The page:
15

I am adding a windows firewall rule using netsh advfirewall firewall command in a setup program. My code is giving an error message if the system has windows firewall disabled.

So I need to check the window's firewall status before executing the command netsh advfirewall firewall add. ie, if firewall is disabled, no need to add the rule.

I am checking if the firewall is enabled or not by using the window registry value "EnableFirewall".

HKEY_LOCAL_MACHINE\SYSTEM\CurrentControlSet\Services\SharedAccess\Parameters\FirewallPolicy\StandardProfile

I am not sure this is the right way. There can be domain firewall profile(?) also.

Thanks in advance.

2
  • I think I can find it from the registry value HKEY_LOCAL_MACHINE\SYSTEM\CurrentControlSet\services\SharedAccess\Parameters.
    – JChan
    Jul 5, 2012 at 20:43
  • 1
    Remember that the Windows firewall might not be the only one active. Jul 9, 2012 at 17:05

8 Answers 8

13

Another option is to use netsh itself to check if firewall is enabled or not. Execute the command netsh advfirewall show private|public|domain. It will give the state on/off.

2
  • 7
    Doesnä't work in Win7 pro. What worked was netsh advfirewall show currentprofile.
    – Macke
    Feb 18, 2014 at 13:49
  • 1
    The command is netsh advfirewall show all state. You can replace all by private or public or domain
    – Paul
    Oct 6, 2015 at 18:19
4

Invoke-Command -ComputerName <servername> -Credential <username> -ScriptBlock {[Microsoft.Win32.RegistryKey]::OpenRemoteBaseKey("LocalMachine",$env:COMPUTERNAME).OpenSubKey("System\CurrentControlSet\Services\SharedAccess\Parameters\FirewallPolicy\StandardProfile").GetValue("EnableFirewall")}

1 means enabled.

1
  • 1
    You should query the CurrentControlSet, not any ControlSet. Oct 27, 2014 at 8:10
3

Try this for a Compliance and Non-Compliance check:

$FirewallStatus = 0
$SysFirewallReg1 = Get-ItemProperty -Path "HKLM:\SYSTEM\CurrentControlSet\Services\SharedAccess\Parameters\FirewallPolicy\DomainProfile" -Name EnableFirewall | Select-Object -ExpandProperty EnableFirewall
If ($SysFirewallReg1 -eq 1) {
$FirewallStatus = 1
}

$SysFirewallReg2 = Get-ItemProperty -Path "HKLM:\SYSTEM\CurrentControlSet\Services\SharedAccess\Parameters\FirewallPolicy\PublicProfile" -Name EnableFirewall | Select-Object -ExpandProperty EnableFirewall
If ($SysFirewallReg2 -eq 1) {
$FirewallStatus = ($FirewallStatus + 1)
}

$SysFirewallReg3 = Get-ItemProperty -Path "HKLM:\SYSTEM\CurrentControlSet\Services\SharedAccess\Parameters\FirewallPolicy\StandardProfile" -Name EnableFirewall | Select-Object -ExpandProperty EnableFirewall
If ($SysFirewallReg3 -eq 1) {
$FirewallStatus = ($FirewallStatus + 1)
}

If ($FirewallStatus -eq 3) {Write-Host "Compliant"}
ELSE {Write-Host "Non-Compliant"}
2

I just had to do something similar for an environment I took over. I used the below to check state for all three profiles.

invoke-command -computername $computer  -scriptblock {
    try{ get-netfirewallprofile | select name,enabled }
    catch{ netsh advfirewall show all state }
}

the try block will work with server 2012 or windows 8 and newer systems. if that fails when it throws an error about not having the cmdlet that will be caught and instead of giving you an error it will fall back to using netsh to display the information.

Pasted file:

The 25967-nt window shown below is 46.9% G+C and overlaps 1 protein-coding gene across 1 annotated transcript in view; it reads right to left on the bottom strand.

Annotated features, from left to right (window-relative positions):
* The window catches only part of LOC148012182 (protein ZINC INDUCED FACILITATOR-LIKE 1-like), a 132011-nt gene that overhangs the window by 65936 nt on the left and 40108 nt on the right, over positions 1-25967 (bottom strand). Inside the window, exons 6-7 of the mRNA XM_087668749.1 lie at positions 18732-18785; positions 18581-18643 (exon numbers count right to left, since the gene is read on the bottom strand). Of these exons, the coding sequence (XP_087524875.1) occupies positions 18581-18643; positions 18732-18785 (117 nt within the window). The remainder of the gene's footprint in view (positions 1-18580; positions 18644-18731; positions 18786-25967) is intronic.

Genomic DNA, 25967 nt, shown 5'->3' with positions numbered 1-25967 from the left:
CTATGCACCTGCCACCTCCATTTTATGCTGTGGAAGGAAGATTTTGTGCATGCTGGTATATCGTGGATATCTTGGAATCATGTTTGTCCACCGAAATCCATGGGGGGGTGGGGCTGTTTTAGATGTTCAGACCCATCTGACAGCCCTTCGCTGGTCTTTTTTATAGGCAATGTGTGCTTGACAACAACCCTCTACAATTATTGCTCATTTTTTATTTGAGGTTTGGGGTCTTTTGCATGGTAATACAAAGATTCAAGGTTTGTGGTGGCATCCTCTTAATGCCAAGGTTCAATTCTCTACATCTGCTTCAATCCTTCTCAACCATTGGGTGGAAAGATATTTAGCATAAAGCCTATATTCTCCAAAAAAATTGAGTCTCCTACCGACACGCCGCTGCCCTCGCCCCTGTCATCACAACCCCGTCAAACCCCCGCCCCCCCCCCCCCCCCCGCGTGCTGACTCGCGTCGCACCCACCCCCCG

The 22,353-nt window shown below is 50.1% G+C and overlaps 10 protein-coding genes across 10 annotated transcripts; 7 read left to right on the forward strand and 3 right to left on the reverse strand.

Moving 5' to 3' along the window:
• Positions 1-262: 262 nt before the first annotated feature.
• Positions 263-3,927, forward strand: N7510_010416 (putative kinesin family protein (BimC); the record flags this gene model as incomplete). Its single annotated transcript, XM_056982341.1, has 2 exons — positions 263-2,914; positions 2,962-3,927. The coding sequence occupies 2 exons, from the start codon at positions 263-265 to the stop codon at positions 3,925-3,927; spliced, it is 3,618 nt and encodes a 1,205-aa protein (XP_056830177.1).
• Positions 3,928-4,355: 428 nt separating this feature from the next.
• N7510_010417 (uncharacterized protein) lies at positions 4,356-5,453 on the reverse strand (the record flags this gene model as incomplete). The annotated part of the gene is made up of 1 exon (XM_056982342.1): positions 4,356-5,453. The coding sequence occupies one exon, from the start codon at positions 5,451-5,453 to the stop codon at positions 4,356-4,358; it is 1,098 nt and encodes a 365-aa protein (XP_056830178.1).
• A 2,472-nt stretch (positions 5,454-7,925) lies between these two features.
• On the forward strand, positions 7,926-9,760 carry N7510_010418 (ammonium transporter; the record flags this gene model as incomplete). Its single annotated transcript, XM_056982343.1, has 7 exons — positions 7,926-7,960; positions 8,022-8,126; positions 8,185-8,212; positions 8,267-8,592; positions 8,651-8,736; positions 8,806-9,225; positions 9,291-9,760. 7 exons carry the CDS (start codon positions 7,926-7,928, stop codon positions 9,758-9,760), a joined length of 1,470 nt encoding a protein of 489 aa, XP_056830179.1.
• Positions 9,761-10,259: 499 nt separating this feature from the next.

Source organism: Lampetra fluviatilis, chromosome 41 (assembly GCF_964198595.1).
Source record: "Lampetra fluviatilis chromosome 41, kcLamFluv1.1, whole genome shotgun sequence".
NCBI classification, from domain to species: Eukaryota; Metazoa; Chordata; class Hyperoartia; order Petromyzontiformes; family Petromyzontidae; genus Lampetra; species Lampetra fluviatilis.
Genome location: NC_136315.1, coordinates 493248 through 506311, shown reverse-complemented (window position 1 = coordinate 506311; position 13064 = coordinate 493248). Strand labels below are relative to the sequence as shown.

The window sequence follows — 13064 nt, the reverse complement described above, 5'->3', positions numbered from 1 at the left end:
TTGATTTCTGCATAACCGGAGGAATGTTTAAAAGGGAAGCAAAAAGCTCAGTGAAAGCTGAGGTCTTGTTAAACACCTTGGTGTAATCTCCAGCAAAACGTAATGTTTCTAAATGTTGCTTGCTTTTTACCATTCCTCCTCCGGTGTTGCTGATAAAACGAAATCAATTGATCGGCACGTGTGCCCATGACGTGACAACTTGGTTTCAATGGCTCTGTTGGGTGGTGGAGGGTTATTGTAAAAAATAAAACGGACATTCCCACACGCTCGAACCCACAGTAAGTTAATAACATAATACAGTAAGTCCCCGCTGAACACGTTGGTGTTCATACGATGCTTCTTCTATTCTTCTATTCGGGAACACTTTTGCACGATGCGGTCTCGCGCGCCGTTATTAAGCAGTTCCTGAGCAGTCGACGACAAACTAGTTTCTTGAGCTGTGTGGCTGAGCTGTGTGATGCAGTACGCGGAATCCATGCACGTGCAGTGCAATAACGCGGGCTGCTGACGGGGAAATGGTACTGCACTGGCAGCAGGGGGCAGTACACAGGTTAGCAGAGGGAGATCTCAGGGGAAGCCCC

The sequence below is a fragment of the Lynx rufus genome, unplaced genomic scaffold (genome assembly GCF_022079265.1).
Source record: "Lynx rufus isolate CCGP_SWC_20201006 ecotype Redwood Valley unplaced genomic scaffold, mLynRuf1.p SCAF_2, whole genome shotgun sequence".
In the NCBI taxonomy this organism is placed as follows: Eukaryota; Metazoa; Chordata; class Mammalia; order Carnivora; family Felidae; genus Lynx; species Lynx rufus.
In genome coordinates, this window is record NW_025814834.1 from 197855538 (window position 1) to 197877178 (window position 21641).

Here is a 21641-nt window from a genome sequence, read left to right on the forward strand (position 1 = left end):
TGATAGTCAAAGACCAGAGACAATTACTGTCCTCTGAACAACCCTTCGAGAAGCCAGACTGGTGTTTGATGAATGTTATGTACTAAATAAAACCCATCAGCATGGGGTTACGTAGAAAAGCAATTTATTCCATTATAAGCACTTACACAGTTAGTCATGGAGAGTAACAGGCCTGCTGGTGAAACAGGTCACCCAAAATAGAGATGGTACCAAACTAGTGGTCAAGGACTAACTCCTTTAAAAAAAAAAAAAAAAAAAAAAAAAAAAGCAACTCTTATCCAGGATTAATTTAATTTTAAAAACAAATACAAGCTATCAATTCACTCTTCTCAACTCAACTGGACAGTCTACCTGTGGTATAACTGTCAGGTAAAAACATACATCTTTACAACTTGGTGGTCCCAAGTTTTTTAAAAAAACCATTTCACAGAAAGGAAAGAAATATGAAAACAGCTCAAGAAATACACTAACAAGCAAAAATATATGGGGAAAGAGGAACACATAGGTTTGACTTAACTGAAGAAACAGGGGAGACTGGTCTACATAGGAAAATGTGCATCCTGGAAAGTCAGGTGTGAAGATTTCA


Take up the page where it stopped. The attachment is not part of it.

I've used this on server 2008 R2, 2012 R2 and 2016 with good results. Hope it works for you!

2

Written as a one-liner:

if (((Get-NetFirewallProfile | select name,enabled) | where { $_.Enabled -eq $True } | measure ).Count -eq 3) {Write-Host "OK" -ForegroundColor Green} else {Write-Host "OFF" -ForegroundColor Red}

What it does?

  • Iterates through each Firewall settings item: [Domain, Private, Public]
  • Check if each item is enabled and set to TRUE
  • There are 3 items, so we count all TRUES and compare to 3
  • Print Green OK or Red OFF
  • NOT using netsh or registry
  • Requires a working NetSecurity Module for the Get-NetFirewallProfile cmdlet.
1

Make sure to also check the GPO policies for firewalls, they are not stored in the registry, but in another store, see this question as well: Windows Firewall state different between Powershell output and GUI

0
$Compliance = 'Non-Compliant'
$Check = get-netfirewallprofile | Where-Object {$_.Name -eq 'Domain' -and $_.Enabled -eq 'True'}
$Check = get-netfirewallprofile | Where-Object {$_.Name -eq 'Public' -and $_.Enabled -eq 'True'}
$Check = get-netfirewallprofile | Where-Object {$_.Name -eq 'Private' -and $_.Enabled -eq 'True'}
if ($Check) {$Compliance = 'Compliant'}
$Compliance
1
  • Thank you for this code snippet, which might provide some limited, immediate help. A proper explanation would greatly improve its long-term value by showing why this is a good solution to the problem, and would make it more useful to future readers with other, similar questions. Please edit your answer to add some explanation, including the assumptions you've made.
    – gunr2171
    Mar 2, 2018 at 18:46
0

I am new to this but how ever i used reg query to get the details.

type this in command line and hit enter.

reg query \\IP_Address\HKEY_LOCAL_MACHINE\SYSTEM\CurrentControlSet\Services\SharedAccess\Parameters\FirewallPolicy\StandardProfile

I was using it in my works and also was using the command below.

reg query \\ip_address\path
1
  • 1
    The letter 'K' is missing in HKEY from the registry path. SO won't let me edit since it's less than a 6 character change...
    – voidmain
    Sep 6, 2017 at 16:45

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